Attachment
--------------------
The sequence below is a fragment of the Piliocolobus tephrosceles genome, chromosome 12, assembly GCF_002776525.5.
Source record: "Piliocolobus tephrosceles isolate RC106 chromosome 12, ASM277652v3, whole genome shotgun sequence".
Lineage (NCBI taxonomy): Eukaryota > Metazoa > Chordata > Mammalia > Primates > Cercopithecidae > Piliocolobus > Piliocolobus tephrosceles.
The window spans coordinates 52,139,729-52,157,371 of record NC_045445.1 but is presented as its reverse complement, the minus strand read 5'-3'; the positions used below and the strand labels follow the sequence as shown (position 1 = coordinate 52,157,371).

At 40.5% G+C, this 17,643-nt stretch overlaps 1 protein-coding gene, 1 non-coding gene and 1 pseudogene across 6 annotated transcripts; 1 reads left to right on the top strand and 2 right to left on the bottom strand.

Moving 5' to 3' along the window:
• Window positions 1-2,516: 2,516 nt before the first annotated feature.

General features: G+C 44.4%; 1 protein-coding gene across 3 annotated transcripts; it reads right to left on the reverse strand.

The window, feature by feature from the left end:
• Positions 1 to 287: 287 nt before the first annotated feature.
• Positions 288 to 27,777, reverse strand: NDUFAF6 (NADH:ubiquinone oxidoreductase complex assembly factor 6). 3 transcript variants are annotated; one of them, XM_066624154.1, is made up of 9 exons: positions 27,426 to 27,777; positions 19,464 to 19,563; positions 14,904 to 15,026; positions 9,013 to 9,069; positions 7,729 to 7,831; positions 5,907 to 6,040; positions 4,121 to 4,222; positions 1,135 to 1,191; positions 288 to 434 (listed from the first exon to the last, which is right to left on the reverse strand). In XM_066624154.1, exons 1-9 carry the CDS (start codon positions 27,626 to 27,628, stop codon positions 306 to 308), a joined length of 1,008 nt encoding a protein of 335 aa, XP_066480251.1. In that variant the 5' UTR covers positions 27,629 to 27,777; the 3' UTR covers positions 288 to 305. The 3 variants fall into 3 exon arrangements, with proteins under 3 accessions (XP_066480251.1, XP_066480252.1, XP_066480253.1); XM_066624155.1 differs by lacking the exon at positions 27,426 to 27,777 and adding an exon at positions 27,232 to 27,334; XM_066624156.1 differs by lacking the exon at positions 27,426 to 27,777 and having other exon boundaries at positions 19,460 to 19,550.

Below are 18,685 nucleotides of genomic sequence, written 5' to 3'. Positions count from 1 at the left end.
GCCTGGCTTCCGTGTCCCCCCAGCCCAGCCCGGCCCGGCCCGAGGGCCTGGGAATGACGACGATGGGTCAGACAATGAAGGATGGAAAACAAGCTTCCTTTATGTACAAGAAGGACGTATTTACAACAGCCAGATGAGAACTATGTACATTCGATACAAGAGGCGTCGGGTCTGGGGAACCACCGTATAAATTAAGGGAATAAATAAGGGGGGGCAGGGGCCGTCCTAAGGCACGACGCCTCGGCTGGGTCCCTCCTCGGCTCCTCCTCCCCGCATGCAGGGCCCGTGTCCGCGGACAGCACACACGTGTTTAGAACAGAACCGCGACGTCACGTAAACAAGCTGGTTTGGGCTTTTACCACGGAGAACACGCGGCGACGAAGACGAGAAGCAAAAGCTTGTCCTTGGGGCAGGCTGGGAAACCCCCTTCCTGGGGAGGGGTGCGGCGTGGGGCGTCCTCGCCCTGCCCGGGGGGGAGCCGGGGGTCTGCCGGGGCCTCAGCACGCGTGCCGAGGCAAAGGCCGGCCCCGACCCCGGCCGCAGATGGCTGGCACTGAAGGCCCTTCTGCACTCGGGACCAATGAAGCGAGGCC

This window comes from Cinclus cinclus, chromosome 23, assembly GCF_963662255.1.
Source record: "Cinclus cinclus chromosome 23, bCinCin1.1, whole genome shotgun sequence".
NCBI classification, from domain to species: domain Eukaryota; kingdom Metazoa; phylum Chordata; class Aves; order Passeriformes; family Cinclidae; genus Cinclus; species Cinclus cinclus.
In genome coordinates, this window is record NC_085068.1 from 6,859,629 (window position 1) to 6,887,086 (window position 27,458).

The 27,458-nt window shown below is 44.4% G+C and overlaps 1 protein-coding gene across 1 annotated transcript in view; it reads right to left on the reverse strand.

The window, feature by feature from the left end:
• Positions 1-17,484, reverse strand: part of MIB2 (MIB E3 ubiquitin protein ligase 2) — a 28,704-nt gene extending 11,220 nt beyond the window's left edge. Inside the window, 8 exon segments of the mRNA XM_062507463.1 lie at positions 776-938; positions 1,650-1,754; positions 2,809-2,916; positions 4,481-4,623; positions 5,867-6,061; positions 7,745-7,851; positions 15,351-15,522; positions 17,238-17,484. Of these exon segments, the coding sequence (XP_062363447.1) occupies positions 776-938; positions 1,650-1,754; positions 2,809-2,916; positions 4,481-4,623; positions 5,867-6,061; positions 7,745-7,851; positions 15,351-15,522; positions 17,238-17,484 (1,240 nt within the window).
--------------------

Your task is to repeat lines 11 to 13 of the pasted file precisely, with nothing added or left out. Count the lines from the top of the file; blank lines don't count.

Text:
• Positions 288 to 27,777, reverse strand: NDUFAF6 (NADH:ubiquinone oxidoreductase complex assembly factor 6). 3 transcript variants are annotated; one of them, XM_066624154.1, is made up of 9 exons: positions 27,426 to 27,777; positions 19,464 to 19,563; positions 14,904 to 15,026; positions 9,013 to 9,069; positions 7,729 to 7,831; positions 5,907 to 6,040; positions 4,121 to 4,222; positions 1,135 to 1,191; positions 288 to 434 (listed from the first exon to the last, which is right to left on the reverse strand). In XM_066624154.1, exons 1-9 carry the CDS (start codon positions 27,626 to 27,628, stop codon positions 306 to 308), a joined length of 1,008 nt encoding a protein of 335 aa, XP_066480251.1. In that variant the 5' UTR covers positions 27,629 to 27,777; the 3' UTR covers positions 288 to 305. The 3 variants fall into 3 exon arrangements, with proteins under 3 accessions (XP_066480251.1, XP_066480252.1, XP_066480253.1); XM_066624155.1 differs by lacking the exon at positions 27,426 to 27,777 and adding an exon at positions 27,232 to 27,334; XM_066624156.1 differs by lacking the exon at positions 27,426 to 27,777 and having other exon boundaries at positions 19,460 to 19,550.

Below are 18,685 nucleotides of genomic sequence, written 5' to 3'. Positions count from 1 at the left end.
GCCTGGCTTCCGTGTCCCCCCAGCCCAGCCCGGCCCGGCCCGAGGGCCTGGGAATGACGACGATGGGTCAGACAATGAAGGATGGAAAACAAGCTTCCTTTATGTACAAGAAGGACGTATTTACAACAGCCAGATGAGAACTATGTACATTCGATACAAGAGGCGTCGGGTCTGGGGAACCACCGTATAAATTAAGGGAATAAATAAGGGGGGGCAGGGGCCGTCCTAAGGCACGACGCCTCGGCTGGGTCCCTCCTCGGCTCCTCCTCCCCGCATGCAGGGCCCGTGTCCGCGGACAGCACACACGTGTTTAGAACAGAACCGCGACGTCACGTAAACAAGCTGGTTTGGGCTTTTACCACGGAGAACACGCGGCGACGAAGACGAGAAGCAAAAGCTTGTCCTTGGGGCAGGCTGGGAAACCCCCTTCCTGGGGAGGGGTGCGGCGTGGGGCGTCCTCGCCCTGCCCGGGGGGGAGCCGGGGGTCTGCCGGGGCCTCAGCACGCGTGCCGAGGCAAAGGCCGGCCCCGACCCCGGCCGCAGATGGCTGGCACTGAAGGCCCTTCTGCACTCGGGACCAATGAAGCGAGGCC